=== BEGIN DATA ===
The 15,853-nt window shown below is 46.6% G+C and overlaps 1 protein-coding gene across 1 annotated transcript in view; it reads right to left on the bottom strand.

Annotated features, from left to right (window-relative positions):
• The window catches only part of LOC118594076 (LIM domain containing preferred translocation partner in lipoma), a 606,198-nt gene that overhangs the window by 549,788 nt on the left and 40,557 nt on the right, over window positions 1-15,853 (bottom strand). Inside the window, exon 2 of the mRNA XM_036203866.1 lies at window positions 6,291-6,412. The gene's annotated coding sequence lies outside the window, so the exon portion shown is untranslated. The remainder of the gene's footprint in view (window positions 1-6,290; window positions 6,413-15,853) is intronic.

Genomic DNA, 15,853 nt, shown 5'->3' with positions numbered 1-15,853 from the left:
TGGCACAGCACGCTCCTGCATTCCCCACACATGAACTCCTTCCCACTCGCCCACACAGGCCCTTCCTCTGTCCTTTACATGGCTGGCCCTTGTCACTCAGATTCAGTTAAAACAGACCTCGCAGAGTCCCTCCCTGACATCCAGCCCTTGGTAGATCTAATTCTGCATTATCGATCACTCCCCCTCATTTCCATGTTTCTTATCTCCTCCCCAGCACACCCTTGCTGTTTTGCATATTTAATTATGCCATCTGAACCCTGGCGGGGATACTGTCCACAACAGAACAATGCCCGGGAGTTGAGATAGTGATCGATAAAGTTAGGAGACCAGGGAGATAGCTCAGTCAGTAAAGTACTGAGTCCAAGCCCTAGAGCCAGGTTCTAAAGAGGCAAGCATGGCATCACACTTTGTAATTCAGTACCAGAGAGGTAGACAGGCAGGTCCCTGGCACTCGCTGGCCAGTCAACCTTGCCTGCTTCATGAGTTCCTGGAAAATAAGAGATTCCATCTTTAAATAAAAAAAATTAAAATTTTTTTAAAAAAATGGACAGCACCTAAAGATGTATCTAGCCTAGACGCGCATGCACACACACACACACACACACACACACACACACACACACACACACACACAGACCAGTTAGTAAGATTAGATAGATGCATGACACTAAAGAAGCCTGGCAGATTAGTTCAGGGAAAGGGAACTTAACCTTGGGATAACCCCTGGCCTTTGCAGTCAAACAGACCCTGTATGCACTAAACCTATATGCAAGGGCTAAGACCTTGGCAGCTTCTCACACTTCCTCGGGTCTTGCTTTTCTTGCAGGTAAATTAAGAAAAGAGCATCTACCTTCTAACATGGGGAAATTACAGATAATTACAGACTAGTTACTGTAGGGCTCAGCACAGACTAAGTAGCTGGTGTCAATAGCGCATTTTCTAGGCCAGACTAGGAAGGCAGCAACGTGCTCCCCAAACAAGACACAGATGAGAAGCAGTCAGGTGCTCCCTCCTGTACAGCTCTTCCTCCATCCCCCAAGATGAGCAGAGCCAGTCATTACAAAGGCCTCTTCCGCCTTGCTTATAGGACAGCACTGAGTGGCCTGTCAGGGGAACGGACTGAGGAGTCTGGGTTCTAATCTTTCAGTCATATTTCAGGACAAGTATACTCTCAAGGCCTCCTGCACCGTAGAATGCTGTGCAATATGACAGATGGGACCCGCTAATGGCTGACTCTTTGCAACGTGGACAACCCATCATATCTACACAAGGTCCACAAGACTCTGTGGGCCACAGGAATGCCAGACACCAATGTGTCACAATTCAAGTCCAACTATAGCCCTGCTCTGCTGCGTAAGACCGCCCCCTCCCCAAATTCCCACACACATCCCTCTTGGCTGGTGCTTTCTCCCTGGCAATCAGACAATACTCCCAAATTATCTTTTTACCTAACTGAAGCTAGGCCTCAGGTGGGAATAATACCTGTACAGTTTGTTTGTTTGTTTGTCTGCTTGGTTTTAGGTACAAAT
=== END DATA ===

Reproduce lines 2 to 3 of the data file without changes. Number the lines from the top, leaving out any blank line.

Annotated features, from left to right (window-relative positions):
• The window catches only part of LOC118594076 (LIM domain containing preferred translocation partner in lipoma), a 606,198-nt gene that overhangs the window by 549,788 nt on the left and 40,557 nt on the right, over window positions 1-15,853 (bottom strand). Inside the window, exon 2 of the mRNA XM_036203866.1 lies at window positions 6,291-6,412. The gene's annotated coding sequence lies outside the window, so the exon portion shown is untranslated. The remainder of the gene's footprint in view (window positions 1-6,290; window positions 6,413-15,853) is intronic.